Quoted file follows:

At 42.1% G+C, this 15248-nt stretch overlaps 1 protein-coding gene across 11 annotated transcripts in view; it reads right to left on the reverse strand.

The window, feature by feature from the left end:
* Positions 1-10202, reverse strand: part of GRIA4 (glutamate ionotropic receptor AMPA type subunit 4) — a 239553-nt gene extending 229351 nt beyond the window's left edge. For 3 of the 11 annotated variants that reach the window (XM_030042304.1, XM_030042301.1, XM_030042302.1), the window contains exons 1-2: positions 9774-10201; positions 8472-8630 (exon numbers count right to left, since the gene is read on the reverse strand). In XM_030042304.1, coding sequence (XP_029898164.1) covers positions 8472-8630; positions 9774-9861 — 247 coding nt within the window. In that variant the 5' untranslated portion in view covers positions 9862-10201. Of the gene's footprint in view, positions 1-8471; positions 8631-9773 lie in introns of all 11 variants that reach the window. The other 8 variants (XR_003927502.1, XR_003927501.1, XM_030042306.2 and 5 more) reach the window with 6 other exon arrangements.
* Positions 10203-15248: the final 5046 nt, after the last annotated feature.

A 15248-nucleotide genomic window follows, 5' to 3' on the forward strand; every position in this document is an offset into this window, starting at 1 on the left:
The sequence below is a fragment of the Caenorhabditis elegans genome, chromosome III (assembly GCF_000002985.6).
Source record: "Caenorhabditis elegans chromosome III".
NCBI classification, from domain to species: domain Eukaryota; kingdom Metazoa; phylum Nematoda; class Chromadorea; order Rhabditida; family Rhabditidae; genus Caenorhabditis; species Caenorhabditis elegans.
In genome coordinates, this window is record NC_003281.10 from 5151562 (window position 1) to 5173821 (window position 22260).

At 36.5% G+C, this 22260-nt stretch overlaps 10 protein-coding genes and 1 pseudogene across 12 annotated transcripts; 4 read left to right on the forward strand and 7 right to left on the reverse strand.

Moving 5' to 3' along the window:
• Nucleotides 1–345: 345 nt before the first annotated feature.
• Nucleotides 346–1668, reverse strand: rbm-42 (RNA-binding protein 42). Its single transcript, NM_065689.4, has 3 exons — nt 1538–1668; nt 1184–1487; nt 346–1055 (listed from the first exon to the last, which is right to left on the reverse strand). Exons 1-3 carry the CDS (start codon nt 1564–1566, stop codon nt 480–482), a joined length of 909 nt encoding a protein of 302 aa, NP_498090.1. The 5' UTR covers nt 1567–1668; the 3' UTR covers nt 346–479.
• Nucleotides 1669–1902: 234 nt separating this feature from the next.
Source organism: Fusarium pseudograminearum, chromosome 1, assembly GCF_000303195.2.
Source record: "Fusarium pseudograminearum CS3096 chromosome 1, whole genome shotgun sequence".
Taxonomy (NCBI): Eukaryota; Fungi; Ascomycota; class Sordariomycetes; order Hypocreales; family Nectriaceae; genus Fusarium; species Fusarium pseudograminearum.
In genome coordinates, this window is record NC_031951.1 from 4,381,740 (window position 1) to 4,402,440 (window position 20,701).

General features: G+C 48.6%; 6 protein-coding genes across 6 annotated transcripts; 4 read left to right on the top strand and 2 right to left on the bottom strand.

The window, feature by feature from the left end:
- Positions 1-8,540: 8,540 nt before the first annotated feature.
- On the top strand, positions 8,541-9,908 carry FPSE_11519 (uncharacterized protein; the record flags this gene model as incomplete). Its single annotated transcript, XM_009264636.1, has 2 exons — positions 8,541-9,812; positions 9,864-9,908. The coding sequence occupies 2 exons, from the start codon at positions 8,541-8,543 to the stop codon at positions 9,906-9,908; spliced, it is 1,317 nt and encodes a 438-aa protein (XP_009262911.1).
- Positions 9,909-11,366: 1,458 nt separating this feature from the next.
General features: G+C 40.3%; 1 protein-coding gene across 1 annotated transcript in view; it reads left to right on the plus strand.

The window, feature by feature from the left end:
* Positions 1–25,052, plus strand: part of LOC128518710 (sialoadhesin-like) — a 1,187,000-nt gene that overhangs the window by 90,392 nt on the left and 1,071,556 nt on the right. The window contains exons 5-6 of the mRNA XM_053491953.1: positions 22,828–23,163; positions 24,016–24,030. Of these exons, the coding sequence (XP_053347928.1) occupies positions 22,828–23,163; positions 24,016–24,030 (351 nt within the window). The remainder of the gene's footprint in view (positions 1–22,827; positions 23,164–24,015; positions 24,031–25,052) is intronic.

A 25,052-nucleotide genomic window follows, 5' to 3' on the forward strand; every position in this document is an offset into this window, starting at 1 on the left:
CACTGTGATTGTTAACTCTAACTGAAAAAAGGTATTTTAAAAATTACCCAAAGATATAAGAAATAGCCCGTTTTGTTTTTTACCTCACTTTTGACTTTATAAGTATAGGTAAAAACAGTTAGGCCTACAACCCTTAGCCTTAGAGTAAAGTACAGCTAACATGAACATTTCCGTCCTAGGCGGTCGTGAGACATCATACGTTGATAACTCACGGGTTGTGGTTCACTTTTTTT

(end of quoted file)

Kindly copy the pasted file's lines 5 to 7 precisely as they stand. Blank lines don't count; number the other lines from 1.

A 15248-nucleotide genomic window follows, 5' to 3' on the forward strand; every position in this document is an offset into this window, starting at 1 on the left:
The sequence below is a fragment of the Caenorhabditis elegans genome, chromosome III (assembly GCF_000002985.6).
Source record: "Caenorhabditis elegans chromosome III".